The Weird Reason Subaru SVX Owners Keep Getting the Wrong Windshields

Photo: Subaru

Last week, I tracked down an explanation for why the glass roof on the Tesla Model 3 looks vibrantly orange under certain conditions, and one of our readers brought up something else that was interesting. Evidently the Subaru SVX had different colored window tint depending on the car’s interior, so I decided to track that down, too.

Here’s the comment that sent me off on my journey through the Subaru SVX’s past, from reader XT6Wagom:


It turns out the different colored tints were actually paired to the different interior colors available, which Subaru confirmed to me by sending me the following spec sheets. It’s easy to think the glass tint could be paired to paint jobs, though, as the gray cloth interior was not available in every paint color offered on the car.

Screenshots via Subaru

As you can see from the screenshots above, the specialized window tint started on 1993 cars, pairing bronze tinted solar reduction glass on cars with a beige interior, and what appears to be the most common neutral tinted glass on other models. And then in 1994, Subaru introduced a blue/green tint for cars with a gray interior.


Not just satisfied with some boring screenshots of company spec sheets, I kept digging and found an old Japanese brochure for the 1995 Subaru SVX, which features this handy little diagram of the window tint and interior color combinations.

Since it’s in Japanese, I had my Japanese-speaking colleague, Kotaku’s Tim Rogers, take a shot at translating the image captions for me. His translation confirms that the top image specifies bronze “front-glass,” (read: windshield) for the car with the beige interior. Oddly enough the bottom caption, where the car’s glass is clearly tinted a blue/green color, doesn’t mention the different tint. Instead it just details the silver body color, mentions UV glass, and the gray interior.


You can access the full brochure this diagram was pulled from here.

As for why Subaru decided to offer different colored tints, I’m not sure if it was purely aesthetics to better match the vibe of the different colored interiors, or if there were practical purposes for possibly preserving the quality of the interior based on the different colors, beyond it being solar protective glass, and all that.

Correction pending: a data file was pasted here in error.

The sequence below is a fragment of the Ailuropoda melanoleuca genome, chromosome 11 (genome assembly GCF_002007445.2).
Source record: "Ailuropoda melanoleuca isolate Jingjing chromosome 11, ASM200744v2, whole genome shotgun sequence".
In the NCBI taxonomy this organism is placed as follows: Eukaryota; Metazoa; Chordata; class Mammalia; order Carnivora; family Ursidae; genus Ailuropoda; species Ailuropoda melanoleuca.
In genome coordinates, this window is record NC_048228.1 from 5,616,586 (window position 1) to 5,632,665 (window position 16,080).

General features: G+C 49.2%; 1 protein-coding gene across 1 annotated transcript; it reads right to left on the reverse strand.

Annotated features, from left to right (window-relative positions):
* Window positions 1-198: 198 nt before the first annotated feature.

Either way, the different tints on the windows were another neat element of Subaru’s theme for the SVX, which was essentially design being informed by the technology implemented into the car.

Issue number 85 of Car Styling Magazine from 1991 doesn’t mention the tinted glass, but it does touch on the approach Italdesign was brought in to execute with the design. The curved glass that solidifies the SVX as a Radwood highlight these days was inspired by Subaru parent company Fuji Heavy Industries’ aerospace engineering. The designers wanted the SVX cabin to feel like a cockpit, so having a finely tuned bronze or blue color palette to pair nicely with the interior trim likely helped solidify that theme.


Today, it’s surprisingly difficult to find examples of each color tint without relying completely on assumption. I’m going to try anyway.

This car appears to have no color tint at all:


This car appears to have to the blue/green tint:


And this car appears to have the bronze tint:


As some SVX owners have discussed on the Subaru forums, sourcing replacement bronze windshields has become prohibitively difficult. According to one forum member who reached out to Subaru about the issue in 2016, there was a new production run of the blue tinted windshields, but only the blue. So just be wary that the used SVX market may soon be full of cars with mismatched tinted glass, if it isn’t already.

Share This Story

Get our newsletter

About the author